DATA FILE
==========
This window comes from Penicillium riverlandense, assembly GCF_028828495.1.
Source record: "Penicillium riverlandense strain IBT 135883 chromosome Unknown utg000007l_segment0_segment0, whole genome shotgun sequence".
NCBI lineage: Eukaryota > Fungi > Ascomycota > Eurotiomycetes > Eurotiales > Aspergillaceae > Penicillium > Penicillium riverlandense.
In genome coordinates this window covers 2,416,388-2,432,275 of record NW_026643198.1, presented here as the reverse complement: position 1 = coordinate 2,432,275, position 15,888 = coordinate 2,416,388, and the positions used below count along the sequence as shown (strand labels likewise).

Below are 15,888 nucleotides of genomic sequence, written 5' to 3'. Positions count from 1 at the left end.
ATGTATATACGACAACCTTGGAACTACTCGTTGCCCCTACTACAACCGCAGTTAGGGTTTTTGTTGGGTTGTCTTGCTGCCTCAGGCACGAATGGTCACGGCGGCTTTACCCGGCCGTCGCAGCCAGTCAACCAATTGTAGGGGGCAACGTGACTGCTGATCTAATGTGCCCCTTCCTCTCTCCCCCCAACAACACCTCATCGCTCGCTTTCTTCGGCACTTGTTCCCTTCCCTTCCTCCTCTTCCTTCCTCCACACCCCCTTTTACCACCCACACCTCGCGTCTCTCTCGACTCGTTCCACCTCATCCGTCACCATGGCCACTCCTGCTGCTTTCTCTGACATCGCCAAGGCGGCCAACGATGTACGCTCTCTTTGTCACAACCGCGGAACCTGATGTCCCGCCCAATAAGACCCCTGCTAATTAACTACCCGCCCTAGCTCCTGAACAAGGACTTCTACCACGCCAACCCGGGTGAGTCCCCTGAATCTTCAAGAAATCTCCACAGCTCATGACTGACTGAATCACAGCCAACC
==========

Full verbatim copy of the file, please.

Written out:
This window comes from Penicillium riverlandense, assembly GCF_028828495.1.
Source record: "Penicillium riverlandense strain IBT 135883 chromosome Unknown utg000007l_segment0_segment0, whole genome shotgun sequence".
NCBI lineage: Eukaryota > Fungi > Ascomycota > Eurotiomycetes > Eurotiales > Aspergillaceae > Penicillium > Penicillium riverlandense.
In genome coordinates this window covers 2,416,388-2,432,275 of record NW_026643198.1, presented here as the reverse complement: position 1 = coordinate 2,432,275, position 15,888 = coordinate 2,416,388, and the positions used below count along the sequence as shown (strand labels likewise).

Below are 15,888 nucleotides of genomic sequence, written 5' to 3'. Positions count from 1 at the left end.
ATGTATATACGACAACCTTGGAACTACTCGTTGCCCCTACTACAACCGCAGTTAGGGTTTTTGTTGGGTTGTCTTGCTGCCTCAGGCACGAATGGTCACGGCGGCTTTACCCGGCCGTCGCAGCCAGTCAACCAATTGTAGGGGGCAACGTGACTGCTGATCTAATGTGCCCCTTCCTCTCTCCCCCCAACAACACCTCATCGCTCGCTTTCTTCGGCACTTGTTCCCTTCCCTTCCTCCTCTTCCTTCCTCCACACCCCCTTTTACCACCCACACCTCGCGTCTCTCTCGACTCGTTCCACCTCATCCGTCACCATGGCCACTCCTGCTGCTTTCTCTGACATCGCCAAGGCGGCCAACGATGTACGCTCTCTTTGTCACAACCGCGGAACCTGATGTCCCGCCCAATAAGACCCCTGCTAATTAACTACCCGCCCTAGCTCCTGAACAAGGACTTCTACCACGCCAACCCGGGTGAGTCCCCTGAATCTTCAAGAAATCTCCACAGCTCATGACTGACTGAATCACAGCCAACC